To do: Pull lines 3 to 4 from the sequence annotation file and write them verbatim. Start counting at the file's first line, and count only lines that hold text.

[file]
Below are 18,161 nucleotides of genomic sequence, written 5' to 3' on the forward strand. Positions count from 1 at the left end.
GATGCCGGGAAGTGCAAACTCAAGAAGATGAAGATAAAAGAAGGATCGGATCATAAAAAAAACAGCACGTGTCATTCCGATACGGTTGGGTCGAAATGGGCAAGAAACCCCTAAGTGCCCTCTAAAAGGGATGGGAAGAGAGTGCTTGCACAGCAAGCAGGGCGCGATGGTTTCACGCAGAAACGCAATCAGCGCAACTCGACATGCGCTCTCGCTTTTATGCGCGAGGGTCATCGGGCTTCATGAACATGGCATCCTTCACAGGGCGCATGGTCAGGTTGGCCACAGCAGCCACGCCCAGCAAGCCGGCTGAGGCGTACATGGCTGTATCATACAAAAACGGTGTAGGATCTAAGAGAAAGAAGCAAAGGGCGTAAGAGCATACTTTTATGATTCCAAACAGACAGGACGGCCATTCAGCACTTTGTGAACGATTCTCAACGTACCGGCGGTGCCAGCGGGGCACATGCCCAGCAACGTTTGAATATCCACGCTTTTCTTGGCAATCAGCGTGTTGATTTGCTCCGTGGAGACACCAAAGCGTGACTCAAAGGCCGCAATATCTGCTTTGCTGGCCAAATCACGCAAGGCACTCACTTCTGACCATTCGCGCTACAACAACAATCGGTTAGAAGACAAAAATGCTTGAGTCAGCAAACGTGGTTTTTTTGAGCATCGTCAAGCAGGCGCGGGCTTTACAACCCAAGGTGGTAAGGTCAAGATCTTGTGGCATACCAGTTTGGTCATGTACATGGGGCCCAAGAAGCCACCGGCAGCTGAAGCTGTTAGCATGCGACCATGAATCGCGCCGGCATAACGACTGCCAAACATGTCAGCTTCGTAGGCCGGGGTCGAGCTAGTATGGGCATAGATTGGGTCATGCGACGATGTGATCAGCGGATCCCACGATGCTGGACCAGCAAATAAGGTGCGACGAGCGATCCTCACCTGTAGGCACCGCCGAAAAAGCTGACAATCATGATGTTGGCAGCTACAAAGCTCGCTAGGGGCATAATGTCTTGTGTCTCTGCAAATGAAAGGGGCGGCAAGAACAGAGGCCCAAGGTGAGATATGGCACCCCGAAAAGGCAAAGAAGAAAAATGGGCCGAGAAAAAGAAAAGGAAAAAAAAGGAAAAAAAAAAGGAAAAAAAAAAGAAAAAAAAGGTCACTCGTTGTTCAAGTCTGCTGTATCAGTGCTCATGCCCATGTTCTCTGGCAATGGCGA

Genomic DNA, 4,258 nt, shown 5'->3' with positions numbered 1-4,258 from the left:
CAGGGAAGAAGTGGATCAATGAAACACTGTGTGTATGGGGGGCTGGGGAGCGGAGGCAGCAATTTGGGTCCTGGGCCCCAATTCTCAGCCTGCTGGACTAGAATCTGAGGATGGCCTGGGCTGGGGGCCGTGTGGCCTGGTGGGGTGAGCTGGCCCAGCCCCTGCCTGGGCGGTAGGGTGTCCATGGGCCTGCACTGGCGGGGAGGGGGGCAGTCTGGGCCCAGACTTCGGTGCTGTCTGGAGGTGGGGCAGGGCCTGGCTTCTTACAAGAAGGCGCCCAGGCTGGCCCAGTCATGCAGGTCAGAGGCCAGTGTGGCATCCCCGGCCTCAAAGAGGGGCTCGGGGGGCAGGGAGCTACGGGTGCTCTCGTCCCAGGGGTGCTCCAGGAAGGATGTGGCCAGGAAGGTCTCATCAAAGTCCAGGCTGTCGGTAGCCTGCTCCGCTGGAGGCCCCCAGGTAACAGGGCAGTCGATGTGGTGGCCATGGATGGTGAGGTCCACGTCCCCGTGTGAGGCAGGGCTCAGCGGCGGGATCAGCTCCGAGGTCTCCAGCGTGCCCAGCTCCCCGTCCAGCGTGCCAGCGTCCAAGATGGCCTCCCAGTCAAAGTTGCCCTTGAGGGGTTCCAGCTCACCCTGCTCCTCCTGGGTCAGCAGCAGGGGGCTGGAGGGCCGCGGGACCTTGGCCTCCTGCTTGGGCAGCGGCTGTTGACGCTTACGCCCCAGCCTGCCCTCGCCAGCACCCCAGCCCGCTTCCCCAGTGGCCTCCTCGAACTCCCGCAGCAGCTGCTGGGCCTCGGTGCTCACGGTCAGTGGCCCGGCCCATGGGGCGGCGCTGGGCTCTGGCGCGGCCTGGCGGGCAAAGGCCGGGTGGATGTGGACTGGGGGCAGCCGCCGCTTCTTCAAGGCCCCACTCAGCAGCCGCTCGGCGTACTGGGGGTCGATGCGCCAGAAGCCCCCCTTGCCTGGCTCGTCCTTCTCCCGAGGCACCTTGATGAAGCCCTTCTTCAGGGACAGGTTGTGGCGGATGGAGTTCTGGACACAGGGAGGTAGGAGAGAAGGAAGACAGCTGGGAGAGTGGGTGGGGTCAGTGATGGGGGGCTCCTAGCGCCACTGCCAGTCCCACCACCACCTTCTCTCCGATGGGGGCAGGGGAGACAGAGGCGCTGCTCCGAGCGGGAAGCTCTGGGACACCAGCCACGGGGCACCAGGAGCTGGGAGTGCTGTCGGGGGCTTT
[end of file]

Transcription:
Genomic DNA, 4,258 nt, shown 5'->3' with positions numbered 1-4,258 from the left:
CAGGGAAGAAGTGGATCAATGAAACACTGTGTGTATGGGGGGCTGGGGAGCGGAGGCAGCAATTTGGGTCCTGGGCCCCAATTCTCAGCCTGCTGGACTAGAATCTGAGGATGGCCTGGGCTGGGGGCCGTGTGGCCTGGTGGGGTGAGCTGGCCCAGCCCCTGCCTGGGCGGTAGGGTGTCCATGGGCCTGCACTGGCGGGGAGGGGGGCAGTCTGGGCCCAGACTTCGGTGCTGTCTGGAGGTGGGGCAGGGCCTGGCTTCTTACAAGAAGGCGCCCAGGCTGGCCCAGTCATGCAGGTCAGAGGCCAGTGTGGCATCCCCGGCCTCAAAGAGGGGCTCGGGGGGCAGGGAGCTACGGGTGCTCTCGTCCCAGGGGTGCTCCAGGAAGGATGTGGCCAGGAAGGTCTCATCAAAGTCCAGGCTGTCGGTAGCCTGCTCCGCTGGAGGCCCCCAGGTAACAGGGCAGTCGATGTGGTGGCCATGGATGGTGAGGTCCACGTCCCCGTGTGAGGCAGGGCTCAGCGGCGGGATCAGCTCCGAGGTCTCCAGCGTGCCCAGCTCCCCGTCCAGCGTGCCAGCGTCCAAGATGGCCTCCCAGTCAAAGTTGCCCTTGAGGGGTTCCAGCTCACCCTGCTCCTCCTGGGTCAGCAGCAGGGGGCTGGAGGGCCGCGGGACCTTGGCCTCCTGCTTGGGCAGCGGCTGTTGACGCTTACGCCCCAGCCTGCCCTCGCCAGCACCCCAGCCCGCTTCCCCAGTGGCCTCCTCGAACTCCCGCAGCAGCTGCTGGGCCTCGGTGCTCACGGTCAGTGGCCCGGCCCATGGGGCGGCGCTGGGCTCTGGCGCGGCCTGGCGGGCAAAGGCCGGGTGGATGTGGACTGGGGGCAGCCGCCGCTTCTTCAAGGCCCCACTCAGCAGCCGCTCGGCGTACTGGGGGTCGATGCGCCAGAAGCCCCCCTTGCCTGGCTCGTCCTTCTCCCGAGGCACCTTGATGAAGCCCTTCTTCAGGGACAGGTTGTGGCGGATGGAGTTCTGGACACAGGGAGGTAGGAGAGAAGGAAGACAGCTGGGAGAGTGGGTGGGGTCAGTGATGGGGGGCTCCTAGCGCCACTGCCAGTCCCACCACCACCTTCTCTCCGATGGGGGCAGGGGAGACAGAGGCGCTGCTCCGAGCGGGAAGCTCTGGGACACCAGCCACGGGGCACCAGGAGCTGGGAGTGCTGTCGGGGGCTTT